I’m concerned the Scrooge of Christmas spirit has entered my soul when it comes to the batch of post Christmas movies I have seen, as, despite their determination to please, two of the three have left me not quite cold, but very lukewarm.
I started off with high hopes, with “Joy” first on my list – a director I enjoy; a lead actress (Jennifer Lawrence) whom I think is terrific; and an interesting cast of supporting actors – what could go wrong? But, I came out very underwhelmed. The story of a struggling Mother bringing her new mop to market doesn’t really warrant its slightly over two hour running time. The story just ran out of steam. And, I’m a bit over the eccentric cast of characters filling up the screen time (although it was nice to see Isabella Rossellini on the screen again). Why doesn’t Robert de Niro go and get a proper acting job? But, on the plus side, Jennifer Lawrence makes it worth the price of the entry ticket, and you do find yourself rooting hard for her to succeed. Three stars.
Next up was “Youth”, an English language film by Paolo Sorrentino. I loved his previous film, “A Great Beauty”, this one I liked a lot. It has many of that film’s flourishes – it looks fantastic, there are numerous over the top surreal moments, and some strange characters. Like the previous film, you have to just go with the flow, as it is a bit weird, and I don’t think he quite pulls off what he was trying to do ( perhaps ultimately there is just too much going on). But, “Youth” is a tender and melancholic film, that is an essay on ageing, fame & success, friendship, fatherhood, love and sex, as two old (in both senses of the word – aged and long time) friends reflect on their achievements, think about what might lie ahead, discuss their prostate problems and look with lust, and a longing for their old selves, at a naked Miss Universe in the pool.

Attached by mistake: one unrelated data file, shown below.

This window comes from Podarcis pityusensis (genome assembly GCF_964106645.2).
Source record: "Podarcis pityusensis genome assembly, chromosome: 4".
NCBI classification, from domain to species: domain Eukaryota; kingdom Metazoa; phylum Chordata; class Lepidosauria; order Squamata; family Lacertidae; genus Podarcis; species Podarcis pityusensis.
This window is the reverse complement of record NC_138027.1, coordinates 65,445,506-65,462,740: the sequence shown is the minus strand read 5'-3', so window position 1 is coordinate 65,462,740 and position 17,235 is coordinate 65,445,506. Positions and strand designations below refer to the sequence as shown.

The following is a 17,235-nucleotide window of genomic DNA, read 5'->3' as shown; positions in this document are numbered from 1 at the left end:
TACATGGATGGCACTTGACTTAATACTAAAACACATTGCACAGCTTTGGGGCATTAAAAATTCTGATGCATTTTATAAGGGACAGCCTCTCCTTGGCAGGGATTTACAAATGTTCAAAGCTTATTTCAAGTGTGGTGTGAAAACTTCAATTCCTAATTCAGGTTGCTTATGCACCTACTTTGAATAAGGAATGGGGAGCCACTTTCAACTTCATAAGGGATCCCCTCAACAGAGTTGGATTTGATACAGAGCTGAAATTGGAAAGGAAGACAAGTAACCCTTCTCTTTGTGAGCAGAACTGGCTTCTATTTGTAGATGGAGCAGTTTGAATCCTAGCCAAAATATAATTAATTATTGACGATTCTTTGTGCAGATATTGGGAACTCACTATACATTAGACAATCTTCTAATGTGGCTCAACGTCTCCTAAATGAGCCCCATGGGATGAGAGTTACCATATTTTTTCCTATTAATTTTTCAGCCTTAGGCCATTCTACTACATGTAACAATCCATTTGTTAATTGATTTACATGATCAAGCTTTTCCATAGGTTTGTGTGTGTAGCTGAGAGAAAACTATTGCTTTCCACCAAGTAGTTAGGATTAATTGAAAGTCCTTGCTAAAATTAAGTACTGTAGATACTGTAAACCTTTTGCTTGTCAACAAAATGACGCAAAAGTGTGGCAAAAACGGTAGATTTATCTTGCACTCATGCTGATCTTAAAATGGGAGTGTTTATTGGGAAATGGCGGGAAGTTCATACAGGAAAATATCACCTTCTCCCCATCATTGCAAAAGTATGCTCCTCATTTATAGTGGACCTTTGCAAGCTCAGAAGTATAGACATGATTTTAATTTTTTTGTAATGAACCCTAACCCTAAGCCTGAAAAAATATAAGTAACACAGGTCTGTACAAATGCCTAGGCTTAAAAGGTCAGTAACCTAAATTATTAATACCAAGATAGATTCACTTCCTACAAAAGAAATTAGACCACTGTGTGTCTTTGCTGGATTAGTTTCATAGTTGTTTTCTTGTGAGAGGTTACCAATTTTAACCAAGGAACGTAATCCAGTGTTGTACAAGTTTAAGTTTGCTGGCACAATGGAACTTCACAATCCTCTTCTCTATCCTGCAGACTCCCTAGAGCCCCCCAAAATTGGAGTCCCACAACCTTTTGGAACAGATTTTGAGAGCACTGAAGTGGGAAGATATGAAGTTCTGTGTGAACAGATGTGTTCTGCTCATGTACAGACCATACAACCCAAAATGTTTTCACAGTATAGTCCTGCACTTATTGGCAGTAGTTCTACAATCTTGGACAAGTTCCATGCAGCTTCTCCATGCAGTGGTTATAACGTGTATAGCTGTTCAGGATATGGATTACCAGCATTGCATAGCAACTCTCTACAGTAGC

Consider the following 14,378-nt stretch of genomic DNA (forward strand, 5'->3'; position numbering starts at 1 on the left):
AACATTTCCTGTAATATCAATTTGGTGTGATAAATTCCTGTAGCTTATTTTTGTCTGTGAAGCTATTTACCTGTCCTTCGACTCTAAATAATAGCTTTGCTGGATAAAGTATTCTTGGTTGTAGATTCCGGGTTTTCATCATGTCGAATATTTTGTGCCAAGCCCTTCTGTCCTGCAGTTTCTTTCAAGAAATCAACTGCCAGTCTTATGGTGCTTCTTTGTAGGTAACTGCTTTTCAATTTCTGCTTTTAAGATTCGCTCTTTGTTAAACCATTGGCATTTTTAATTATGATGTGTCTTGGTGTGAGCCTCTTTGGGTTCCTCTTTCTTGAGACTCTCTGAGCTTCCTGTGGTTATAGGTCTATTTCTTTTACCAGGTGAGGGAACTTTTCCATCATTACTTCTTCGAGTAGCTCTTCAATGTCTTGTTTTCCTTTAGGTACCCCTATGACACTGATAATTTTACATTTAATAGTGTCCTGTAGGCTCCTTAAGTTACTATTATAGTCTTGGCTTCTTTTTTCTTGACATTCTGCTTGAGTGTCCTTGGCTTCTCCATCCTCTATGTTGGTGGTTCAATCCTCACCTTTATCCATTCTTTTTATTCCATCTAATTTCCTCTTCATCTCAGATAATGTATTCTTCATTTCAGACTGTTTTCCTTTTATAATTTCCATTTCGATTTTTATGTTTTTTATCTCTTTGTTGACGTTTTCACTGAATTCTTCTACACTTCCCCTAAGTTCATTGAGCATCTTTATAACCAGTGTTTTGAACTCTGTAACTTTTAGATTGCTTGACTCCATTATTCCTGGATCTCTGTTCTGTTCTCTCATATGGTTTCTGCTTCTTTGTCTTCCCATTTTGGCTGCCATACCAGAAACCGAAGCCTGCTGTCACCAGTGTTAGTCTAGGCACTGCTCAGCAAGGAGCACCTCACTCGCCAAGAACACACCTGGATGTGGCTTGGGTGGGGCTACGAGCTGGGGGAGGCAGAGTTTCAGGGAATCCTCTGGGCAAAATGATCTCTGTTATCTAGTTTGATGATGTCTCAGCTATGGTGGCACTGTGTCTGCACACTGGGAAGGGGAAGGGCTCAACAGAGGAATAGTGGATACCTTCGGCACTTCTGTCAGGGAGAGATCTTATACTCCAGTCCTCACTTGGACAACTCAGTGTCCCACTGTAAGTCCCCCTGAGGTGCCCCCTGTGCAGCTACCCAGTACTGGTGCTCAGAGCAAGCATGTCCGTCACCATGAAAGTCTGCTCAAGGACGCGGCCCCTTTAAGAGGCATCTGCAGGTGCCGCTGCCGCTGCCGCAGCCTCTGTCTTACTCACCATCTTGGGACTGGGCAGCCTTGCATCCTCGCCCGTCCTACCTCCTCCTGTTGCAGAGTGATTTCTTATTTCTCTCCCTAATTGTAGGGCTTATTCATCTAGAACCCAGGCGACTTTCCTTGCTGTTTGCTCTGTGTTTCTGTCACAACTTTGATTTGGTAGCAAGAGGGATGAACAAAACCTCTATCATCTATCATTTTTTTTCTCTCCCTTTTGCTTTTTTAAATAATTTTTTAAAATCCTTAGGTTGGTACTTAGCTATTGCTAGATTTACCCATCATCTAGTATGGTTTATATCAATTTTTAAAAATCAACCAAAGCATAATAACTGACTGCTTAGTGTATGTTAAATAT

Michael Caine and Harvey Keitel play the two old men, one a world famous conductor & composer, the other a famous film director, and they are wonderful to behold. Michael Caine’s worn and weary face fills the screen, as does his sadness.
The title of the film is both ironic and nostalgic. Apart from the youngish male actor (played by Paul Dano – last seen by me as the young Brian Wilson in Love & Mercy – who carries a perhaps unnecessary sub plot about celebrity), the only youth there is seems to be all about young women, which I wasn’t entirely comfortable with. And interestingly, whilst the film is imbued with sexuality, the only sex we see is between an elderly couple. Jane Fonda makes a memorable appearance as an aged diva. Youth we are not. I enjoyed it. Three and a half stars.
The final film in my trilogy was “La Famille Belier”, and it was here that my inner humbug really came out. Yes, it is feel good. Yes, you get a tear in your eye. But, it also irritated the bejesus out of me. The parents over acted something shocking, especially the Mother, who was particularly unbelievable as a deaf person. All the characters were stereotypes. I didn’t think her voice was that exceptional (although I did like the final song) – and I just wanted to reach into the screen and tell her to stand up straight! And everyone knew where the story was going and how it was going to get there. If this had been made in America, with American actors, I bet there would have been greater criticism of this film – the French factor makes it quirky and loveable for all us Francophiles. 2 stars from me.